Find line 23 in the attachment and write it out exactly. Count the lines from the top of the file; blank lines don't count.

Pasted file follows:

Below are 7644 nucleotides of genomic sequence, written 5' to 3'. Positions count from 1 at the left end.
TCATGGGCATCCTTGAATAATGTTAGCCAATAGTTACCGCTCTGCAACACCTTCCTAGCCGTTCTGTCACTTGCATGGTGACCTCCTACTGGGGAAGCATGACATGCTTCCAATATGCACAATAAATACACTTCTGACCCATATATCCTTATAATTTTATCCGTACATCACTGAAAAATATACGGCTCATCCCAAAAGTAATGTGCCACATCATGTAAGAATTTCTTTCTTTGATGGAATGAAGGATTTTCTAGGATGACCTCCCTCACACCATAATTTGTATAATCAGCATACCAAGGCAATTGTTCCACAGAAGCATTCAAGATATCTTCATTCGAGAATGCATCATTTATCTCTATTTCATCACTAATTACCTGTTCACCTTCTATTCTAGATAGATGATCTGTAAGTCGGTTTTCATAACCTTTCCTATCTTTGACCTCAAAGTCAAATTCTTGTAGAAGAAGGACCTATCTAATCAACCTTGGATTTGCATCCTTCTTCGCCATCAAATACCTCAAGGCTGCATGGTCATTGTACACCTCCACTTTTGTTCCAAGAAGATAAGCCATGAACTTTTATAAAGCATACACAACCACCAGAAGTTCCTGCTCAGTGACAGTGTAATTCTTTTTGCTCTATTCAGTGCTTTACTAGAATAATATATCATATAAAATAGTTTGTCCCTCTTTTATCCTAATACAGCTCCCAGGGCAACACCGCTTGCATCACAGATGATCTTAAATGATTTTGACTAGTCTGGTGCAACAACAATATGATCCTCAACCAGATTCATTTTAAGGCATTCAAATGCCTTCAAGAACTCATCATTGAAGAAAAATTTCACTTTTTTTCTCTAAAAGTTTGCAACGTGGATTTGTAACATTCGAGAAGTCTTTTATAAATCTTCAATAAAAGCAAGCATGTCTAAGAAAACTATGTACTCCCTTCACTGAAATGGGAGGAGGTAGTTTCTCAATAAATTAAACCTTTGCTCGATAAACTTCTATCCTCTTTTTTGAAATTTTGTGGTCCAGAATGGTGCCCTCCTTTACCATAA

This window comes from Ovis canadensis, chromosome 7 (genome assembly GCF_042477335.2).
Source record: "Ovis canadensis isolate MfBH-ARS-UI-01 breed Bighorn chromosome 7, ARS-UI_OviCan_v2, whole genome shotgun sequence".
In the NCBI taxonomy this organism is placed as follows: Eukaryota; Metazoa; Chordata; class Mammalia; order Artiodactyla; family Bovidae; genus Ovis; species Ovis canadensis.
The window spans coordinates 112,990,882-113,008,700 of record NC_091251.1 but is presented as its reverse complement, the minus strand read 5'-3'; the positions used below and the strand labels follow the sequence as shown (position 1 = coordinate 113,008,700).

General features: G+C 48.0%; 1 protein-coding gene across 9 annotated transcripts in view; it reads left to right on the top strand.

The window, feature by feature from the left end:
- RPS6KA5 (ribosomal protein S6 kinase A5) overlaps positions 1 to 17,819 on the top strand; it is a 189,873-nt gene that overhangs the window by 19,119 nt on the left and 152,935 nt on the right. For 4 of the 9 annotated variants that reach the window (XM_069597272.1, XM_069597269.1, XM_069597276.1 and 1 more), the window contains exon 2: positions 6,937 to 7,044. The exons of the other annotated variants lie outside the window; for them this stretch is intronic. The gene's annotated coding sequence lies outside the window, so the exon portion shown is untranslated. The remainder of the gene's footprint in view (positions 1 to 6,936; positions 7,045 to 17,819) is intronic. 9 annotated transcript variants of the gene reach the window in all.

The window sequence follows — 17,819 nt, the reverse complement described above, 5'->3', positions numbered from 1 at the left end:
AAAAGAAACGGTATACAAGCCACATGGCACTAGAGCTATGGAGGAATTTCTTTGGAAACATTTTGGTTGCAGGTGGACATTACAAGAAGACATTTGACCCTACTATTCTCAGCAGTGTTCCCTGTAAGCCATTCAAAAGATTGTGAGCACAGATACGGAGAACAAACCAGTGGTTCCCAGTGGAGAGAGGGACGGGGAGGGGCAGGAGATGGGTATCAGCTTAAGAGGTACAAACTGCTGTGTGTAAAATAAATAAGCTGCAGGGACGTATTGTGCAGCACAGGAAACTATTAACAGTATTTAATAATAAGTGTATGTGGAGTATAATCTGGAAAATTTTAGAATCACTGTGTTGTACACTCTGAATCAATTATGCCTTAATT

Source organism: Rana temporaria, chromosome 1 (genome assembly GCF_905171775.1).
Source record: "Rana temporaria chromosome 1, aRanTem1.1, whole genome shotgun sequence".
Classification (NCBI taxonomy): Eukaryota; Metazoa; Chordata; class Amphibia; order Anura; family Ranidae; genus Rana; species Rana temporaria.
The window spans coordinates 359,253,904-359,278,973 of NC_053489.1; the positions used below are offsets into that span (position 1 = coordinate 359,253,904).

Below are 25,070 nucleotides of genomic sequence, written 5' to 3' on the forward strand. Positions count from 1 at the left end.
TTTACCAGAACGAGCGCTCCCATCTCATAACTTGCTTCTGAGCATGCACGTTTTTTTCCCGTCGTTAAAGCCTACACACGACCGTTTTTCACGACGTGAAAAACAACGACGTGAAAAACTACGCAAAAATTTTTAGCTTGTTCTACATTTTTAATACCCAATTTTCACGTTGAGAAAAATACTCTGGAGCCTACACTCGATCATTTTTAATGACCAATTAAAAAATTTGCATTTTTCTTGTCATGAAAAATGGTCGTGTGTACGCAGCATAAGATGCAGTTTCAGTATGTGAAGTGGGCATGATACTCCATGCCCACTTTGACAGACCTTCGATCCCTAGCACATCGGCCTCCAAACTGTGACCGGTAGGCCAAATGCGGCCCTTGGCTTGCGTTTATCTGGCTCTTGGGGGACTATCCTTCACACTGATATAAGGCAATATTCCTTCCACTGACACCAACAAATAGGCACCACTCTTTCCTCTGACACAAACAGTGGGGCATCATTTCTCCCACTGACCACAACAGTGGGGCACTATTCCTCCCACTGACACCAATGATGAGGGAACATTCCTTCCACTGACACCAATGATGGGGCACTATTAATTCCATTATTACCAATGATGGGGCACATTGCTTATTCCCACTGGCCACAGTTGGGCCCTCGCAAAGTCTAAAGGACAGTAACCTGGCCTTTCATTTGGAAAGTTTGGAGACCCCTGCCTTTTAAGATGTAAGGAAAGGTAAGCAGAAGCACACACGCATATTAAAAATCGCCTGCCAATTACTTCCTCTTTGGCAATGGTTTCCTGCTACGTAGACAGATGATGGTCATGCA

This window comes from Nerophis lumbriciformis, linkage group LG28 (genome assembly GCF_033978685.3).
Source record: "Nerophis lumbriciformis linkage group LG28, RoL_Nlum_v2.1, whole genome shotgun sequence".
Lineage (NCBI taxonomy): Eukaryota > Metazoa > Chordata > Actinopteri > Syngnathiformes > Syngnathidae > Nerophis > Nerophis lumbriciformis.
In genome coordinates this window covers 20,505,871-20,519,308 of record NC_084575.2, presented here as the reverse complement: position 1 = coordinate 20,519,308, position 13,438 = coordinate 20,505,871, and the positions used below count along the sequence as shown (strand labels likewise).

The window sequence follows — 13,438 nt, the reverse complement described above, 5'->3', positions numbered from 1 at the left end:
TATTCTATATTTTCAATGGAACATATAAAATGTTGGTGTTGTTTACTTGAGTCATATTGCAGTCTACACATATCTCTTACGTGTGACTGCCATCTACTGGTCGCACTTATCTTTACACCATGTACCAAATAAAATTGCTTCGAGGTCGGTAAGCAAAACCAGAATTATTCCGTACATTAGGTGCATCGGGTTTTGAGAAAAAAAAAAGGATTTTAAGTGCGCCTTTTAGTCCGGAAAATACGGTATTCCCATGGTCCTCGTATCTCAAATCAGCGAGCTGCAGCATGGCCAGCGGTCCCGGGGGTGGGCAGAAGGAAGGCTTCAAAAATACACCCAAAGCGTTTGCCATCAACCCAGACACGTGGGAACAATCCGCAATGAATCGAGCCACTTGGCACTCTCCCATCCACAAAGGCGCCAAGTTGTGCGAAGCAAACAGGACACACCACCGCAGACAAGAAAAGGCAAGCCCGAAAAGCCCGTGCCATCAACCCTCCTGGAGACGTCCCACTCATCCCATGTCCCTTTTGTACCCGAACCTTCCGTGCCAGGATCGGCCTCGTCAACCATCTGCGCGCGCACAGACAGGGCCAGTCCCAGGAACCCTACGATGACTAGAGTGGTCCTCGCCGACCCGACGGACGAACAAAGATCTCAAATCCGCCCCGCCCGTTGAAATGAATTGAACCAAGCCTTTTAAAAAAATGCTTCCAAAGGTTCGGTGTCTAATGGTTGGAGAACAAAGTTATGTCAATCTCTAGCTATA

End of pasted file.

TATTCTATATTTTCAATGGAACATATAAAATGTTGGTGTTGTTTACTTGAGTCATATTGCAGTCTACACATATCTCTTACGTGTGACTGCCATCTACTGGTCGCACTTATCTTTACACCATGTACCAAATAAAATTGCTTCGAGGTCGGTAAGCAAAACCAGAATTATTCCGTACATTAGGTGCATCGGGTTTTGAGAAAAAAAAAAGGATTTTAAGTGCGCCTTTTAGTCCGGAAAATACGGTATTCCCATGGTCCTCGTATCTCAAATCAGCGAGCTGCAGCATGGCCAGCGGTCCCGGGGGTGGGCAGAAGGAAGGCTTCAAAAATACACCCAAAGCGTTTGCCATCAACCCAGACACGTGGGAACAATCCGCAATGAATCGAGCCACTTGGCACTCTCCCATCCACAAAGGCGCCAAGTTGTGCGAAGCAAACAGGACACACCACCGCAGACAAGAAAAGGCAAGCCCGAAAAGCCCGTGCCATCAACCCTCCTGGAGACGTCCCACTCATCCCATGTCCCTTTTGTACCCGAACCTTCCGTGCCAGGATCGGCCTCGTCAACCATCTGCGCGCGCACAGACAGGGCCAGTCCCAGGAACCCTACGATGACTAGAGTGGTCCTCGCCGACCCGACGGACGAACAAAGATCTCAAATCCGCCCCGCCCGTTGAAATGAATTGAACCAAGCCTTTTAAAAAAATGCTTCCAAAGGTTCGGTGTCTAATGGTTGGAGAACAAAGTTATGTCAATCTCTAGCTATA